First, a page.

The Vancouver Symphony Orchestra (VSO), conducted by the talented Alexandre Bloch, performed works by Messiaen, Haydn and Schubert at the Chan Centre in Vancouver. The evening included the appearance of the pianist Ingrid Fliter.
Inviting a new conductor to lead an orchestra is always a risky bet. A principal conductor knows better than anybody the strengths and weaknesses of their musicians and can accommodate the performances to the skills available. Thus, a guest conductor like Mr. Bloch is a good opportunity to test the skill of the orchestra under a more demanding situation. In general, it’s fair to say that the VSO accomplished a profound and attentive interpretation under the innovative baton of Mr. Bloch.
The first part of the concert included Les Offrandes Oubliees (The Forgotten Offerings), a piece composed in 1930 by Olivier Messiaen. It’s a spiritual and touching work which shows a clear influence of the Symbolism and the last Romanticism but with some strokes of the sophistication and spirituality which define the style of the composer. Les Offrandes Oubliees are a time for contemplation and the version of the VSO reached that goal with an attractive volume on the strings. A sublime love song (to a divinity?) sounded though the Chan Centre, creating an unreal atmosphere at the end of the piece.
The concert continued with Ingrid Fliter playing Haydn’s Piano Concerto in D Major, which brought the anecdote of the evening. Someone forgot to set the breaks of the piano and Ms. Fliter had to play a running grand piano during the first movement. The issue was just partially solved before the second movement, so the interpretation of the Argentine pianist had always a touch of uncertainty. In spite of an irregular use of the pedal, Fliter could show her virtuosity in front of a thankful public. She corresponded to the ovation with a piece out of the program, the beautiful Beethoven’s Piano Sonata no. 17 ‘The Tempest’, played with more passion than delicacy.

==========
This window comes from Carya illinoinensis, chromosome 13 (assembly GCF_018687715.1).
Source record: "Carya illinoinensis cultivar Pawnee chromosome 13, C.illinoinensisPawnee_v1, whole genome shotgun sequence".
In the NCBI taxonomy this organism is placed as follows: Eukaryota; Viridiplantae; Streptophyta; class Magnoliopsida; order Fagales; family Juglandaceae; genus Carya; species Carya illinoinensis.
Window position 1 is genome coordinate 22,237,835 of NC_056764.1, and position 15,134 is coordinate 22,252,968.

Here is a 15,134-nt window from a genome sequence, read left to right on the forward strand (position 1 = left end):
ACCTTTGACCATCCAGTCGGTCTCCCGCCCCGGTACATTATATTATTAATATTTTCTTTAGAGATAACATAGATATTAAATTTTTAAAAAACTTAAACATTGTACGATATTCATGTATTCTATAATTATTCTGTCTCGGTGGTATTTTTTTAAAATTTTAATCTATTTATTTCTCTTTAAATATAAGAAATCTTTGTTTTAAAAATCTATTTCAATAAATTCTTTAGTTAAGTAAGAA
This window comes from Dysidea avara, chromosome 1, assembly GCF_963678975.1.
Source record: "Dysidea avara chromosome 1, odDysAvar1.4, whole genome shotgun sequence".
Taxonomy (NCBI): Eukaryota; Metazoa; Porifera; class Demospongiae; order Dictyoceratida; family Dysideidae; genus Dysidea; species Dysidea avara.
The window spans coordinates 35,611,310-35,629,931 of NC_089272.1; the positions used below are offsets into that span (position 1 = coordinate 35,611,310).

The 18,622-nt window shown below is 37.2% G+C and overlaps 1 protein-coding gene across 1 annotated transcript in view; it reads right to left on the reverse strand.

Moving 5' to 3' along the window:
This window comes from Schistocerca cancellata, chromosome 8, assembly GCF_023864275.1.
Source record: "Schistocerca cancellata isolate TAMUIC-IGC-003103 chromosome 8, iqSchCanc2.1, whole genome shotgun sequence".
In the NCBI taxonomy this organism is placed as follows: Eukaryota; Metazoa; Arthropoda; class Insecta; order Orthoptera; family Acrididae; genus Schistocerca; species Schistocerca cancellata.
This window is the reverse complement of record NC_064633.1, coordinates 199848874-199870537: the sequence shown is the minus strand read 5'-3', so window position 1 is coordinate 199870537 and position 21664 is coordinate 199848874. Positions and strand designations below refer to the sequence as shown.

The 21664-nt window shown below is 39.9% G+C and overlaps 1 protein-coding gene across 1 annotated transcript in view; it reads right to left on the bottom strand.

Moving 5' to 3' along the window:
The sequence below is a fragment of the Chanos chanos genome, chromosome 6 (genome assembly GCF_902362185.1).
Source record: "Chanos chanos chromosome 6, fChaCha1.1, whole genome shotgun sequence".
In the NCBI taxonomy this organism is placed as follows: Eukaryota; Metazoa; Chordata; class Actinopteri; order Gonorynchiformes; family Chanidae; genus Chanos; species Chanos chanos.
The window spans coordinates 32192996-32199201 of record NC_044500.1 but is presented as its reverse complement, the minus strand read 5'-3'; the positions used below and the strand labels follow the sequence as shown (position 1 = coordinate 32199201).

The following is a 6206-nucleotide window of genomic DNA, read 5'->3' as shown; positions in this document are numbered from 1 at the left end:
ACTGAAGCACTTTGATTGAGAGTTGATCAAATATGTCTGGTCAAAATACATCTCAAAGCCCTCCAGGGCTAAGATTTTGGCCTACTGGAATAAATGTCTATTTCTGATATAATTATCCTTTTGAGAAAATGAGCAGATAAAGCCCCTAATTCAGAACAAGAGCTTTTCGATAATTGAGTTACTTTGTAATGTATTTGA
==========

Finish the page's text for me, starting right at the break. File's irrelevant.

The second half of the evening was dedicated to Franz Schubert’s Ninth Symphony in C Major ‘The Great’. Here, our young conductor Alexandre Bloch demonstrated a gifted and fresh style. He managed to make symphony sound actual and warm, leaving apart that look of seriousness. Different from many other versions, Bloch’s Ninth didn’t feel as chiseled in marble but conversational and outgoing. The French conductor matched a perfect balance between instrumental families in the First movement, whereas in the second the orchestra sounded cheerful and exciting. Bloch inserted elegant dynamics, highlighting the phrases on the inspired VSO strings. The delicacy and fine intonation of the clarinet contrasted with some doubts in the trombones (including a wrong entrance), which spoiled part of the Fourth movement. Nevertheless, the final result deserved the warm approval from the audience. It was indeed a surprising and moving performance.
Bloch may be fully satisfied with the result and the Vancouverites proud of the VSO, which passed the test once again.